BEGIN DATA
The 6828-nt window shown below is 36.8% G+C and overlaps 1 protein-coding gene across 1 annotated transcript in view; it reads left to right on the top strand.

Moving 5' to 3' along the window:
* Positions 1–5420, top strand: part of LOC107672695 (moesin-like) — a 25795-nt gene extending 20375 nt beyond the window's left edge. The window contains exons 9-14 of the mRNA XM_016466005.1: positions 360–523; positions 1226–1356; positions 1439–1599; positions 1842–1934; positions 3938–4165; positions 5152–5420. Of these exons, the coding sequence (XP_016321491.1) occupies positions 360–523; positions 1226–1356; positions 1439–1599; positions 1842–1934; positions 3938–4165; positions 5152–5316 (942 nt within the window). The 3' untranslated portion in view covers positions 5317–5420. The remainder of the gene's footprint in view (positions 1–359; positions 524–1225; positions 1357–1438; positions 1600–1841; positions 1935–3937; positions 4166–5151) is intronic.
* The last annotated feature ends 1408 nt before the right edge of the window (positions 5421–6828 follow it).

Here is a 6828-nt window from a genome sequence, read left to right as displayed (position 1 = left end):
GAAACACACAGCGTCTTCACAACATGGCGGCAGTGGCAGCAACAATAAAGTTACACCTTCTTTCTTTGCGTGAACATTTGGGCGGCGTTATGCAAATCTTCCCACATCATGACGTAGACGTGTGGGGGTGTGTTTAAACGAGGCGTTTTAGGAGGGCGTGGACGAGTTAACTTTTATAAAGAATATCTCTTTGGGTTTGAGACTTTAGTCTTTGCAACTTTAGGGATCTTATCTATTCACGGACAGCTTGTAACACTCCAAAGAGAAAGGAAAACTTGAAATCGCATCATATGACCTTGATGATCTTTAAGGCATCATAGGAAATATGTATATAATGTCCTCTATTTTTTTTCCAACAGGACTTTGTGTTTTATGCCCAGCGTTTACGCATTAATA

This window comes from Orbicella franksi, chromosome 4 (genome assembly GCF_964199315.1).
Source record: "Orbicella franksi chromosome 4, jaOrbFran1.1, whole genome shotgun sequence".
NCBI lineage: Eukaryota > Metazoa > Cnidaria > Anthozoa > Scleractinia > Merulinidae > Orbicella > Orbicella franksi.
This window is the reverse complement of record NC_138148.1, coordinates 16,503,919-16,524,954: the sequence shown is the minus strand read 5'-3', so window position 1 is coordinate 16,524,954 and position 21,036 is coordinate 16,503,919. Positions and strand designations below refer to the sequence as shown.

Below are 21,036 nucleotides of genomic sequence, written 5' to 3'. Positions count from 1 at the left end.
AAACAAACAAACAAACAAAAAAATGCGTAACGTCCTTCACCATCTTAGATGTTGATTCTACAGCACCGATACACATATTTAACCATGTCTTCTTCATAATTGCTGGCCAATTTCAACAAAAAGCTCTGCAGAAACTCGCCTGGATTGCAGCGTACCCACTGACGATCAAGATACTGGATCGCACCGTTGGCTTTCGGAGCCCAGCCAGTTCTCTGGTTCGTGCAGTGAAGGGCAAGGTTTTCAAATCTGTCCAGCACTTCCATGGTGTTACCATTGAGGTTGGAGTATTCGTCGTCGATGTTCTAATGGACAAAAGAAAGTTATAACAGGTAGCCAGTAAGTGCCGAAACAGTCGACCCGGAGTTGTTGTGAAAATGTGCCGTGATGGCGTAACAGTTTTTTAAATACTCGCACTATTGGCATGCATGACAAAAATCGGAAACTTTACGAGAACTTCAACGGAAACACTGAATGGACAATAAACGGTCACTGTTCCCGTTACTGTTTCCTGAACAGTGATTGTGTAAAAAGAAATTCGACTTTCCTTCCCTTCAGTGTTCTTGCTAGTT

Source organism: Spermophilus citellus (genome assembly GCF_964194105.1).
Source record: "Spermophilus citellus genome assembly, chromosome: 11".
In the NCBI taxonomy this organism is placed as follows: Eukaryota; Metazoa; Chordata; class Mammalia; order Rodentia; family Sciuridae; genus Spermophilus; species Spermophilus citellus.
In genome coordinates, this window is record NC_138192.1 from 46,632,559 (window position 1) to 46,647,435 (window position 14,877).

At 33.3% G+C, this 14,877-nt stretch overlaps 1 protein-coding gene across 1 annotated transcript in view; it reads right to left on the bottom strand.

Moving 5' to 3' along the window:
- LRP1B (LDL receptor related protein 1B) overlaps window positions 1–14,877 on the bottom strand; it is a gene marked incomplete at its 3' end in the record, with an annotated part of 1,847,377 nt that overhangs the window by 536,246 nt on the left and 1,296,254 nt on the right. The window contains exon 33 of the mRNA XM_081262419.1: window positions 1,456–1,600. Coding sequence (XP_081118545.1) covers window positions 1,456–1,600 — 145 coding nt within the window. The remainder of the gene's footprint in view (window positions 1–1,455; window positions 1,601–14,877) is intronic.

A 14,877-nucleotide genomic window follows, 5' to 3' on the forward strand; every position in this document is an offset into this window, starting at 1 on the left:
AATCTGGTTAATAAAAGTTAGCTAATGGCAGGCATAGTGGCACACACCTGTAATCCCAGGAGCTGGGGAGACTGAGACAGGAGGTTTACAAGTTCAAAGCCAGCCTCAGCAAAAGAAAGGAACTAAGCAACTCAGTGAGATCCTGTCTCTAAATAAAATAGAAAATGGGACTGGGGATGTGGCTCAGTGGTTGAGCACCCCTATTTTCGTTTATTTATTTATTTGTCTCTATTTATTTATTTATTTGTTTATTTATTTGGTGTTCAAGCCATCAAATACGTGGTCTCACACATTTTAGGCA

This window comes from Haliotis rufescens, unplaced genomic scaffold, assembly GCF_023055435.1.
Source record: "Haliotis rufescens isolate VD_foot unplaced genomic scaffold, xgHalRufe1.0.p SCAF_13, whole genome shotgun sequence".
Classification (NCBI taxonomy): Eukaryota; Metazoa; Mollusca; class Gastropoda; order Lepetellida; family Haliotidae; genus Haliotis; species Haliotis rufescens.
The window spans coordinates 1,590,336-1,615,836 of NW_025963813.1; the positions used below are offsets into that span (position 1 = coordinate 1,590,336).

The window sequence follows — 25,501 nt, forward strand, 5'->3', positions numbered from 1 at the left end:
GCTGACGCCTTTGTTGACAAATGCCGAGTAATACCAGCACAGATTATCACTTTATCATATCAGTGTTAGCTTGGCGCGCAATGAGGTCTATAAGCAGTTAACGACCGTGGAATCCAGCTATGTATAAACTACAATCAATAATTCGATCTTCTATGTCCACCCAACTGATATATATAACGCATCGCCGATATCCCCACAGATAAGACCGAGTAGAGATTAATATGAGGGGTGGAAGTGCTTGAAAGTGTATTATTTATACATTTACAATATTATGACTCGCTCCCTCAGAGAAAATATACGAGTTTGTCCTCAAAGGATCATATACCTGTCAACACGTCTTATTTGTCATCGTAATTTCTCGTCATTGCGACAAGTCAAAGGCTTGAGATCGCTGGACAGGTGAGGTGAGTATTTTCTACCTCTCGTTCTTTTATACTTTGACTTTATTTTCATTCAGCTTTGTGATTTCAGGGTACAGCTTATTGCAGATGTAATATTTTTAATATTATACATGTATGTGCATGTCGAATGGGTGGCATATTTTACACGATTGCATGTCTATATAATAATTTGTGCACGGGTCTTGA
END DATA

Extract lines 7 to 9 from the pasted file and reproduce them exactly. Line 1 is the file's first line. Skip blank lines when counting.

This window comes from Orbicella franksi, chromosome 4 (genome assembly GCF_964199315.1).
Source record: "Orbicella franksi chromosome 4, jaOrbFran1.1, whole genome shotgun sequence".
NCBI lineage: Eukaryota > Metazoa > Cnidaria > Anthozoa > Scleractinia > Merulinidae > Orbicella > Orbicella franksi.